NSA Hanegbi: “Underground Iranian Facility Is Not Immune From Attack”

National Security Council head Tzachi Hanegbi (on far left), with Prime Minister Binyamin Netanyahu and IDF Intelligence Head Maj.-Gen. Aharon Haliva on a visit to an IDF intelligence base on May 23, 2023. (Photo: Amos Ben-Gershom/GPO)

National Security Adviser Tzachi Hanegbi on Tuesday addressed reports that Iran is building a new underground nuclear facility that is likely beyond the range of US bunker-buster bombs.

Hanegbi made the comments in response to an Associated Press report that said the new facility appears to be as deep as 100 meters (328 feet) below ground.

Hanegbi, speaking at a security conference near Tel Aviv, said he was not surprised by the report, noting that Iran has other underground facilities. While he acknowledged the location would complicate any potential military strike on the facility, he said there are still solutions to the challenge.

“What is possible to say about this matter is that there is no place that can’t be reached,” he said.

In this photo released by the U.S. Air Force on May 2, 2023, airmen look at a GBU-57, or the Massive Ordnance Penetrator bomb, at Whiteman Air Base in Missouri. That U.S. bomb, designed to destroy underground sites at the height of concerns a decade ago over Iran’s nuclear program, has briefly reappeared amid new tensions with the Islamic Republic. (U.S. Air Force via AP)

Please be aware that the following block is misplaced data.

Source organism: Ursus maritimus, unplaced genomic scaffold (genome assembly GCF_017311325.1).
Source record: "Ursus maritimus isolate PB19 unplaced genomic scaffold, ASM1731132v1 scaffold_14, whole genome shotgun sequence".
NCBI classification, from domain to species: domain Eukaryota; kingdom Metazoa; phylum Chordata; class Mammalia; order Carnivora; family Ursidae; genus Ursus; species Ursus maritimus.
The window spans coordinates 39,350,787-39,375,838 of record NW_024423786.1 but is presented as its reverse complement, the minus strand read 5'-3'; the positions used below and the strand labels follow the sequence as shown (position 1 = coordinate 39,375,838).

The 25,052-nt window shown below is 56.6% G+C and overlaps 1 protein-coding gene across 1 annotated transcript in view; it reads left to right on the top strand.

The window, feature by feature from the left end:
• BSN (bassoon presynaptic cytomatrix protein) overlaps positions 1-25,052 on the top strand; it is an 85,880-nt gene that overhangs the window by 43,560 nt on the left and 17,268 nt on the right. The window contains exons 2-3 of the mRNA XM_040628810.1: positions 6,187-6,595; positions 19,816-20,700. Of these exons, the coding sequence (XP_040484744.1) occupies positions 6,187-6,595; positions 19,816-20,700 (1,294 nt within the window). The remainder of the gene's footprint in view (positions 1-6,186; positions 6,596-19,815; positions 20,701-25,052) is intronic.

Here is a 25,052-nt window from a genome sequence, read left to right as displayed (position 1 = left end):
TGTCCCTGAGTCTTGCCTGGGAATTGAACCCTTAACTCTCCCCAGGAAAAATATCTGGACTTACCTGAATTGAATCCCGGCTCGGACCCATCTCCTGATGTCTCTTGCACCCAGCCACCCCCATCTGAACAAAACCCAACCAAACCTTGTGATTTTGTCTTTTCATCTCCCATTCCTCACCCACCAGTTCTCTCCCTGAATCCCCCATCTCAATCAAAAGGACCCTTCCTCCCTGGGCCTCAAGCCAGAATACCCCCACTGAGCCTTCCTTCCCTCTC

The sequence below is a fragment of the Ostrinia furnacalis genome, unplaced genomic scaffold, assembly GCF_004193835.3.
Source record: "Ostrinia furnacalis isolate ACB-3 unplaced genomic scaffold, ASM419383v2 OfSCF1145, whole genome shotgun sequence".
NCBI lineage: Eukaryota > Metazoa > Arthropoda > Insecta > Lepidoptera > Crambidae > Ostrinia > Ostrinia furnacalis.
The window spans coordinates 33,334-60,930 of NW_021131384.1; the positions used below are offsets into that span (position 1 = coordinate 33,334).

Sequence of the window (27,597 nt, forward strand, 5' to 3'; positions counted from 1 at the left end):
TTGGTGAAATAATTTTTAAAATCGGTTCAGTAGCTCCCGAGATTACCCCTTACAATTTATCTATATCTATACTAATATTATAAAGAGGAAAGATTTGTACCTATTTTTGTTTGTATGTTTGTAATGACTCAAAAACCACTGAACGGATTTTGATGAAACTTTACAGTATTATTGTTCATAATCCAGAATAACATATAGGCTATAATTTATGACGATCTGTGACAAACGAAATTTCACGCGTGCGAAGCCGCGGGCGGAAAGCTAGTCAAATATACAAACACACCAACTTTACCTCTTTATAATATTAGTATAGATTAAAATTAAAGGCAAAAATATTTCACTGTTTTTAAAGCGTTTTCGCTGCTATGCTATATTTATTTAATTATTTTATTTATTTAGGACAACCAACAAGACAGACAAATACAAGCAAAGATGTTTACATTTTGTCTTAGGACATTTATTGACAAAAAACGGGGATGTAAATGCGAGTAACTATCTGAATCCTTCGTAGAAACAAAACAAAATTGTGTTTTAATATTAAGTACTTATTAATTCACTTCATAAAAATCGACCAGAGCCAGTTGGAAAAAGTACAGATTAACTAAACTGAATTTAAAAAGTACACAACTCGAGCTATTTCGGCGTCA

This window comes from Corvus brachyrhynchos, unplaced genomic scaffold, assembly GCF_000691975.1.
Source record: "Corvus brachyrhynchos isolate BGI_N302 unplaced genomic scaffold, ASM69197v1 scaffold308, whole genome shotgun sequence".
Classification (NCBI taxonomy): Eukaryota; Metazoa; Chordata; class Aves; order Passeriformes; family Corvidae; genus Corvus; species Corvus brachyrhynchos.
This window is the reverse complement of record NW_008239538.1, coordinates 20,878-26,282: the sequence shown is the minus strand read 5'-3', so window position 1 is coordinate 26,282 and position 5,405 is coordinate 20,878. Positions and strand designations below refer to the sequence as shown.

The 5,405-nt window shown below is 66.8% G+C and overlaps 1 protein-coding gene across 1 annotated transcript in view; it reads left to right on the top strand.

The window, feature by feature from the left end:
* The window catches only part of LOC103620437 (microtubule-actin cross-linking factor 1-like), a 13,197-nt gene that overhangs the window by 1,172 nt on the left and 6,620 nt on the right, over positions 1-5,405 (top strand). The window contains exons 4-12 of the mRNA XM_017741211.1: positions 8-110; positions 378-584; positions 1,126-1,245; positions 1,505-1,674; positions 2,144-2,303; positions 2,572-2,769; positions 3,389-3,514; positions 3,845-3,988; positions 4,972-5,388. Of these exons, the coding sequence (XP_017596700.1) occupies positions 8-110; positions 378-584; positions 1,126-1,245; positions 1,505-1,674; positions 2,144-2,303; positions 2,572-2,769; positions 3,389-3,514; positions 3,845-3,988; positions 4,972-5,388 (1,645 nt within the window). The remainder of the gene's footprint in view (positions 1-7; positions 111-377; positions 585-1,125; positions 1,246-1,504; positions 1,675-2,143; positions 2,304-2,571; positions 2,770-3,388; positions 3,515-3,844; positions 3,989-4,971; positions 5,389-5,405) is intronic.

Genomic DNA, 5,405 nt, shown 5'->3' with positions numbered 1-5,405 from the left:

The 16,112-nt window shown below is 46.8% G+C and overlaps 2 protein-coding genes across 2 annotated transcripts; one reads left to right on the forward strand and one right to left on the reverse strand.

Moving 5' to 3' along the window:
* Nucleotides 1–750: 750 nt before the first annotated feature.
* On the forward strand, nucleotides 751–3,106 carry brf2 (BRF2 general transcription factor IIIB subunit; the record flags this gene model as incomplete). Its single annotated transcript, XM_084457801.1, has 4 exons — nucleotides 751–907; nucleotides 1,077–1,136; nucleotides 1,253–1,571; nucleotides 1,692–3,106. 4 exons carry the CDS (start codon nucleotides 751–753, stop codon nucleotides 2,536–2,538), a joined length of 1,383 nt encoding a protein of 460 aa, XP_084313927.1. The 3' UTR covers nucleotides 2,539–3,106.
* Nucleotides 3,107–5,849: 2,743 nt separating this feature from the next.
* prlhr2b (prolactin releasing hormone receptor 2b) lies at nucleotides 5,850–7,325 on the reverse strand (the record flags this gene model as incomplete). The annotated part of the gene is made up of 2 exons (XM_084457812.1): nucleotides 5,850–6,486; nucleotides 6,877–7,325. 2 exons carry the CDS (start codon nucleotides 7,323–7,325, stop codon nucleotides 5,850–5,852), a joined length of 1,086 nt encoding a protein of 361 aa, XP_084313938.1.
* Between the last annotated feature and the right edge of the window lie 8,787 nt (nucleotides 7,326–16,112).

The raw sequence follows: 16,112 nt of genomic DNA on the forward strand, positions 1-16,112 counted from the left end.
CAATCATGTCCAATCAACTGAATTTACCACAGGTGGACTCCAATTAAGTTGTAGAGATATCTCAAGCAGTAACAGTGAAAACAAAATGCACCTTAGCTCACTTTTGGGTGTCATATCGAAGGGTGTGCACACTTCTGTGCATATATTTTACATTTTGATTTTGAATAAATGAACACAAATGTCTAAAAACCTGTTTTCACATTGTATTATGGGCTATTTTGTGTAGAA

He declined to say whether Israel had the ability to do this on its own.

“We hope we won’t get to a situation where the solution to the story of a nuclear weapon in Iran is a kinetic solution, a solution involving an attack,” he said, adding that Israel prefers to see the international standoff with Iran resolved through diplomatic means.

Photos and videos of Iran’s new facility from Planet Labs PBC show Iran has been digging tunnels near the Natanz nuclear site, which has come under repeated sabotage attacks over the years. Excavation mounds at the site suggest the facility could be between 80 meters (260 feet) and 100 meters (328 feet) under the ground, according to experts and AP’s analysis.

The Islamic Republic denies it is seeking nuclear weapons, though officials in Tehran now openly discuss their ability to pursue one.

With Iran now producing uranium close to weapons-grade levels after the collapse of its nuclear deal with world powers, the installation complicates the West’s efforts to halt Iran from potentially developing an atomic bomb as diplomacy over its nuclear program remains stalled.

Uranium enrichment is a key element of producing a nuclear bomb. Israeli experts believe Iran would need additional time, up to two years, to develop the means to deliver and detonate a warhead.

Addressing the same conference, Israel’s military chief, Lt. Gen. Herzi Halevi, said Israel is closely monitoring Iran’s nuclear program and reiterated that the military is prepared to take action.

“There are possible negative developments on the horizon and that can bring about action,” he said. “We have capabilities. Others have capabilities, and this is a very significant and important matter.”

(AP & YWN Israel Desk – Jerusalem)


  1. The pasuk says “mguras reshaim he tvoanah” what the wicked fear that is what comes. The Iranian and the world know all of Israel capibilities including the x-ray microwave lasers spying satilites weaponry that Israel country has, and it will not help them win a war, because it was proven that the Torah community forgot that from the evil come only evil and from the tza